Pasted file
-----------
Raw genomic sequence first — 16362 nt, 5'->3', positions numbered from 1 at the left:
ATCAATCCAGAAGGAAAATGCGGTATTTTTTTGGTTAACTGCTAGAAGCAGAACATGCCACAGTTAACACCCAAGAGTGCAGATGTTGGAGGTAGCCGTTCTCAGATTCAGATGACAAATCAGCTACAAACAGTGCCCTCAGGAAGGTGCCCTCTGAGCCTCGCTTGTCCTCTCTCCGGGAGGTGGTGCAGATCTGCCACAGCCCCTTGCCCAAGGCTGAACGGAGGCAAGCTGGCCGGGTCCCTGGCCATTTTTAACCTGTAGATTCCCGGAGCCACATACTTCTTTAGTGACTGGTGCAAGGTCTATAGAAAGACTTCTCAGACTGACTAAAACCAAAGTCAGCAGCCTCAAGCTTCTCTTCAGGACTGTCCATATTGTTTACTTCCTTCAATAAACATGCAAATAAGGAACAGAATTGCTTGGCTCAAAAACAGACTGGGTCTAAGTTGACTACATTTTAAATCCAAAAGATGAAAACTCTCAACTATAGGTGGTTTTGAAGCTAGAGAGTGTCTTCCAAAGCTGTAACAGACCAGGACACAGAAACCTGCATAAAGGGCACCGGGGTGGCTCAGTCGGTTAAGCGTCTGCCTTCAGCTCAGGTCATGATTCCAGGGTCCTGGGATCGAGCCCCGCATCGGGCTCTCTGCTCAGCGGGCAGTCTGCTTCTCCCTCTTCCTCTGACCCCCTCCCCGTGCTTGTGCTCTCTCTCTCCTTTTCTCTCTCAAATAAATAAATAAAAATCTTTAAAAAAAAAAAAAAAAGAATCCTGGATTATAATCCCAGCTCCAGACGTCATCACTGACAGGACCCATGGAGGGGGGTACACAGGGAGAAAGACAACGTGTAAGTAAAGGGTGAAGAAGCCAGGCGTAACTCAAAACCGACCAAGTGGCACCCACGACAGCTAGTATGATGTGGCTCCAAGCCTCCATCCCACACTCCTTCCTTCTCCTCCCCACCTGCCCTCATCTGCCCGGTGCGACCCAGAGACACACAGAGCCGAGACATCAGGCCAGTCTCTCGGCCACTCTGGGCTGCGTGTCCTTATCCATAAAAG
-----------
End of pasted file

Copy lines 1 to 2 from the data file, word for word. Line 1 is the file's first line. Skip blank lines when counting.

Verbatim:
Raw genomic sequence first — 16362 nt, 5'->3', positions numbered from 1 at the left:
ATCAATCCAGAAGGAAAATGCGGTATTTTTTTGGTTAACTGCTAGAAGCAGAACATGCCACAGTTAACACCCAAGAGTGCAGATGTTGGAGGTAGCCGTTCTCAGATTCAGATGACAAATCAGCTACAAACAGTGCCCTCAGGAAGGTGCCCTCTGAGCCTCGCTTGTCCTCTCTCCGGGAGGTGGTGCAGATCTGCCACAGCCCCTTGCCCAAGGCTGAACGGAGGCAAGCTGGCCGGGTCCCTGGCCATTTTTAACCTGTAGATTCCCGGAGCCACATACTTCTTTAGTGACTGGTGCAAGGTCTATAGAAAGACTTCTCAGACTGACTAAAACCAAAGTCAGCAGCCTCAAGCTTCTCTTCAGGACTGTCCATATTGTTTACTTCCTTCAATAAACATGCAAATAAGGAACAGAATTGCTTGGCTCAAAAACAGACTGGGTCTAAGTTGACTACATTTTAAATCCAAAAGATGAAAACTCTCAACTATAGGTGGTTTTGAAGCTAGAGAGTGTCTTCCAAAGCTGTAACAGACCAGGACACAGAAACCTGCATAAAGGGCACCGGGGTGGCTCAGTCGGTTAAGCGTCTGCCTTCAGCTCAGGTCATGATTCCAGGGTCCTGGGATCGAGCCCCGCATCGGGCTCTCTGCTCAGCGGGCAGTCTGCTTCTCCCTCTTCCTCTGACCCCCTCCCCGTGCTTGTGCTCTCTCTCTCCTTTTCTCTCTCAAATAAATAAATAAAAATCTTTAAAAAAAAAAAAAAAAGAATCCTGGATTATAATCCCAGCTCCAGACGTCATCACTGACAGGACCCATGGAGGGGGGTACACAGGGAGAAAGACAACGTGTAAGTAAAGGGTGAAGAAGCCAGGCGTAACTCAAAACCGACCAAGTGGCACCCACGACAGCTAGTATGATGTGGCTCCAAGCCTCCATCCCACACTCCTTCCTTCTCCTCCCCACCTGCCCTCATCTGCCCGGTGCGACCCAGAGACACACAGAGCCGAGACATCAGGCCAGTCTCTCGGCCACTCTGGGCTGCGTGTCCTTATCCATAAAAG